A woman's account of being written up because she purchased feminine hygiene products has everyone seeing red.
A British couple claim they were unfairly forced to disembark their flight for Dubai after the Emirates crew deemed period cramps a health risk.
We live in an age in which you can buy a pool float in just about any shape. Avocado pool float? Sorted. Mini pool floats for your drinks in the shape of doughnuts? No problem.
Shelly Lee threw her daughter Brooke a party complete with a cake that read, “Congrats on your period,” to celebrate the milestone. Brooke’s cousin, 17-year-old Autumn Jenkins, took photos and posted them on Twitter, captioning the post: “Brooke started her period today & my family is super extra.” The tweet has since gone viral, reaching more than 15,000 likes. The chocolate cake was selected by Lee because it contained “serotonin in it to help her with Brooke’s first period,” Autumn told BuzzFeed News.
Easy, a new organic tampon subscription service, recently launched a campaign titled "No Shame" targeted at reducing the stigma around menstruation and erasing period shaming. "We wanted to do something that made people talk about periods because it's something that is still looked at as taboo or shameful, which is a bit ridiculous in this day and age," Alyssa Bertram, CEO and founder of Easy, told Marketing Magazine. The campaign featured women in a series of images openly living their lives despite their periods — one couple changes a blood-stained bed sheet together, one woman relaxes in a bath on her period and two women race to go skinny dipping, one with her tampon string hanging out.
Women have made some major strides in 2016 – We saw Hillary Clinton become the first woman to accept a major party presidential nominee in the U.S. — and we’ve also seen more diversity than ever on the runways of NYFW, including a model who’s survived an acid attack. But when it comes to periods and feminine hygiene products, the topic is still often considered taboo.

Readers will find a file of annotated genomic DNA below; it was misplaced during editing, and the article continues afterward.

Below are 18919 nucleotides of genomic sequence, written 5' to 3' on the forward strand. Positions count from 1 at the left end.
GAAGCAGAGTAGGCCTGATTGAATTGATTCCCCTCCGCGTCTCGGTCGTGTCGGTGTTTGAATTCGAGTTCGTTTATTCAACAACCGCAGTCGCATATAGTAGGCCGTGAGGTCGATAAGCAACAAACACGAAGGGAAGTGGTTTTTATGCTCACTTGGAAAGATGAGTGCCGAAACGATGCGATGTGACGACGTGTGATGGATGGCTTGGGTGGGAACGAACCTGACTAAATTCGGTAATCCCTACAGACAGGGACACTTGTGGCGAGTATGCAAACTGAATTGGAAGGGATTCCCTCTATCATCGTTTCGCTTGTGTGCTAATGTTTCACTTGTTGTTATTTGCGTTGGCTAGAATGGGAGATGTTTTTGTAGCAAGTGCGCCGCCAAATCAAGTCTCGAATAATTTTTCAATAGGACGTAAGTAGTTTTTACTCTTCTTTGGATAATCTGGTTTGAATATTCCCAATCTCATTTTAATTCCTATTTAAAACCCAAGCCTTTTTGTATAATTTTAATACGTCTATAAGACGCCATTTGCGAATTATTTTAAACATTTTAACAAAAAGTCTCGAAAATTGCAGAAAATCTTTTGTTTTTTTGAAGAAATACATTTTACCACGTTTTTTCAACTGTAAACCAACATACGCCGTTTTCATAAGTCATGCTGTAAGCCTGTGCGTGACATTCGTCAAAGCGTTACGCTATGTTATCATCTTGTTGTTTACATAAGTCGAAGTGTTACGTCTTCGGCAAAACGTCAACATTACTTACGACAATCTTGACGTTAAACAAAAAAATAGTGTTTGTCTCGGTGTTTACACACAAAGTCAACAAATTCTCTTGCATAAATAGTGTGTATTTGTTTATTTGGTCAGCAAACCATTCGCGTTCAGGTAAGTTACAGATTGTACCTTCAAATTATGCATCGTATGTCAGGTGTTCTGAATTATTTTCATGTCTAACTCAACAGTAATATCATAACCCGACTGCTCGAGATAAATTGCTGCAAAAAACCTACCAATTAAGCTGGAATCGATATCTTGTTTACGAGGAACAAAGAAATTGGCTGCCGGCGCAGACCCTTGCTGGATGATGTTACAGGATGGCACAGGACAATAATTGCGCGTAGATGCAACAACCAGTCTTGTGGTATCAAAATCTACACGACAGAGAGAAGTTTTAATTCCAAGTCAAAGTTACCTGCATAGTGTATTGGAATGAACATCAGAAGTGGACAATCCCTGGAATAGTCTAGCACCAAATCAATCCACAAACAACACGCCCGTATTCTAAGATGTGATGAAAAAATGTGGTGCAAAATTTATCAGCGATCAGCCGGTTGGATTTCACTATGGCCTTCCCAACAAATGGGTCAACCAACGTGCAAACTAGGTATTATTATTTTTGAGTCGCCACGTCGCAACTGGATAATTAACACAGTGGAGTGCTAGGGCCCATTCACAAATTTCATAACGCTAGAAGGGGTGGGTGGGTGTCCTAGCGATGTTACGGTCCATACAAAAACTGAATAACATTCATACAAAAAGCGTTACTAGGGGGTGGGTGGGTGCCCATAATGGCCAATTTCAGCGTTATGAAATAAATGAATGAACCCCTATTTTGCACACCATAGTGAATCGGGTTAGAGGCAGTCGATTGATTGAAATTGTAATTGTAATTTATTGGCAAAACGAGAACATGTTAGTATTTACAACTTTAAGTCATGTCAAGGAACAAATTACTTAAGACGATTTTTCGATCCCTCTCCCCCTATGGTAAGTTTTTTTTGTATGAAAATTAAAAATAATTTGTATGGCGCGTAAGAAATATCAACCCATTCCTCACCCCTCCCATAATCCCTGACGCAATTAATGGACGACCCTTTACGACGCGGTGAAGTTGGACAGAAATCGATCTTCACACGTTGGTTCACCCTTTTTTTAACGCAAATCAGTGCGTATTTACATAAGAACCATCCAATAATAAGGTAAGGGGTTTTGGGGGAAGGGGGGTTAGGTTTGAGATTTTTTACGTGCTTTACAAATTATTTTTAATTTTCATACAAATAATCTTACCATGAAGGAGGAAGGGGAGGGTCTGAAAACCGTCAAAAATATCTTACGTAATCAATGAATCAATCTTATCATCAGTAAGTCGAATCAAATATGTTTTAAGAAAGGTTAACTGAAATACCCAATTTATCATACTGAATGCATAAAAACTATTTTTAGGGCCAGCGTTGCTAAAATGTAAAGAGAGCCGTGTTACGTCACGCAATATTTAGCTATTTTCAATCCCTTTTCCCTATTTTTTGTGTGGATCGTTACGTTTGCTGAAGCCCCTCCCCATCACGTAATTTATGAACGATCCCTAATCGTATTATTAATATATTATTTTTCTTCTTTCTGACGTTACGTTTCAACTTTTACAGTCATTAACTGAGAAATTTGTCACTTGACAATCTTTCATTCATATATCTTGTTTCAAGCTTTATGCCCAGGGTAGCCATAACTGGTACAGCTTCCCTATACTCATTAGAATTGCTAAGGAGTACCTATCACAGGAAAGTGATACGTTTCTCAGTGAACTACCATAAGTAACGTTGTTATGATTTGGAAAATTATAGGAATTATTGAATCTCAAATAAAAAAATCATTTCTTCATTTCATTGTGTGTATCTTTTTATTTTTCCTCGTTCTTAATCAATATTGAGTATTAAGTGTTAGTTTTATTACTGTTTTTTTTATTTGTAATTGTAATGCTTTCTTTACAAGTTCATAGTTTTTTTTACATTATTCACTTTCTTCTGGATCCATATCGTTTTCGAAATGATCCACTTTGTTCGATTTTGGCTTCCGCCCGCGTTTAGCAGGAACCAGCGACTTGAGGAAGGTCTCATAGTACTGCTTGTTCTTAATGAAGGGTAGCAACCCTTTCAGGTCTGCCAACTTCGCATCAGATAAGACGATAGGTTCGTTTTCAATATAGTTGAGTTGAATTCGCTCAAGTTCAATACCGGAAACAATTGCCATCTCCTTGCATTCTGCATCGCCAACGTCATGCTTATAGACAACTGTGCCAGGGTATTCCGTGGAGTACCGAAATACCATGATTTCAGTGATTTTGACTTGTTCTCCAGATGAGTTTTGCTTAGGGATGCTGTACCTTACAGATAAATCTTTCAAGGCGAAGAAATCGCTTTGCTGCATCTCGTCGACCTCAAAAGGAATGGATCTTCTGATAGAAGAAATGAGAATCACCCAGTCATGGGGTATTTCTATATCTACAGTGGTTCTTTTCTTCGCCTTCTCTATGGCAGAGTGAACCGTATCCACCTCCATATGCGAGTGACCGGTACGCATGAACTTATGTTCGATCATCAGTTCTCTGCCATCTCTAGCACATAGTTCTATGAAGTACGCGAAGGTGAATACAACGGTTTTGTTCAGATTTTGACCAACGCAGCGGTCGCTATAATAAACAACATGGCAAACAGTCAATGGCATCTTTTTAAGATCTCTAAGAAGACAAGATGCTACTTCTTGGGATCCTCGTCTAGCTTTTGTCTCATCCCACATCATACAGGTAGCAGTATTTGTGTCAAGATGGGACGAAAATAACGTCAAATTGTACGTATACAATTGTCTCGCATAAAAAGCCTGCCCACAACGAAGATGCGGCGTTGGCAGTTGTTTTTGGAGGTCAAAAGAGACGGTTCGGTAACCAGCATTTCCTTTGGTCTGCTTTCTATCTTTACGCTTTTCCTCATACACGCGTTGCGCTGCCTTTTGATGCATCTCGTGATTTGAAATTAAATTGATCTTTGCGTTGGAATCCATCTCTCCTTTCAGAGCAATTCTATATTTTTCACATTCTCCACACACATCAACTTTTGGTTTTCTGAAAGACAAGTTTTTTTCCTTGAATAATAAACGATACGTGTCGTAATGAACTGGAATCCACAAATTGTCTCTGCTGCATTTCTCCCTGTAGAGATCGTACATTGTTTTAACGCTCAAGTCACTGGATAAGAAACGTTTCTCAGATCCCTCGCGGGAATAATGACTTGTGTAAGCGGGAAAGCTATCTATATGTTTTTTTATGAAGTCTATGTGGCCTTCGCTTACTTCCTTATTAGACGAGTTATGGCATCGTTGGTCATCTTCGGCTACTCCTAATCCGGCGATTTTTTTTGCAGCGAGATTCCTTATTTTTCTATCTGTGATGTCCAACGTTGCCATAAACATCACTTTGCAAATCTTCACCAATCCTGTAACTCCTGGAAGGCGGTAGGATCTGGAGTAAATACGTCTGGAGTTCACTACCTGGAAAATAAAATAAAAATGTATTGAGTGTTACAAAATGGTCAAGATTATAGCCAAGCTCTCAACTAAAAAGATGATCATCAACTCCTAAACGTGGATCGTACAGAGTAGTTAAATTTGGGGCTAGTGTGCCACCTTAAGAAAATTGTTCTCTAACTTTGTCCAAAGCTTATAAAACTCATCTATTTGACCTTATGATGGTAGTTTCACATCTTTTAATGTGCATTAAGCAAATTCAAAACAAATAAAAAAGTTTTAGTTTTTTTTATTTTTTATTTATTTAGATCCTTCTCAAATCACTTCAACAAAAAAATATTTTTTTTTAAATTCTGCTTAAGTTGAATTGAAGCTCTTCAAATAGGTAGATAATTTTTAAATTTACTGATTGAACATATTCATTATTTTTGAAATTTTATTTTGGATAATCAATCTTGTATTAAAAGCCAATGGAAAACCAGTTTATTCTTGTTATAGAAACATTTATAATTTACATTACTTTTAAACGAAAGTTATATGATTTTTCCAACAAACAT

If you’ve ever picked up tampons from a store, you’d know to head straight to the back where they’ll most likely be sitting on a discreet shelf. But for a 13-year-old, navigating the aisles of a drugstore alone can be pretty intimidating. In a Facebook post that has since gone viral, Belinda Hankins documents an epic text exchange with her 13-year-old daughter – all about the hunt for feminine hygiene products, while simultaneously smashing the patriarchy. Click through the gallery above to see their hilarious conversation and let us know what you think by tweeting us @YahooStyleCA
PMS: Loads of women have it. Considering how many women it effects, one would assume that the medical world is racing to find a cure for it so that we can all live happier, more productive, pain-free lives. Just to twist the knife, according to ResearchGate, there are five times more studies done on erectile dysfunction than on premenstrual syndrome. Considering that erectile dysfunction affects 19% of men, while PMS affects 90% of women, that seems outrageously unfair.
Period pain is, well, a pain. Just as long as they don’t do it on Facebook that is. The social media platform dolled out a 24 hour ban to one folk singer from Melbourne who wrote a status about suffering from period pain and needing the painkiller drug, codeine to help ease it.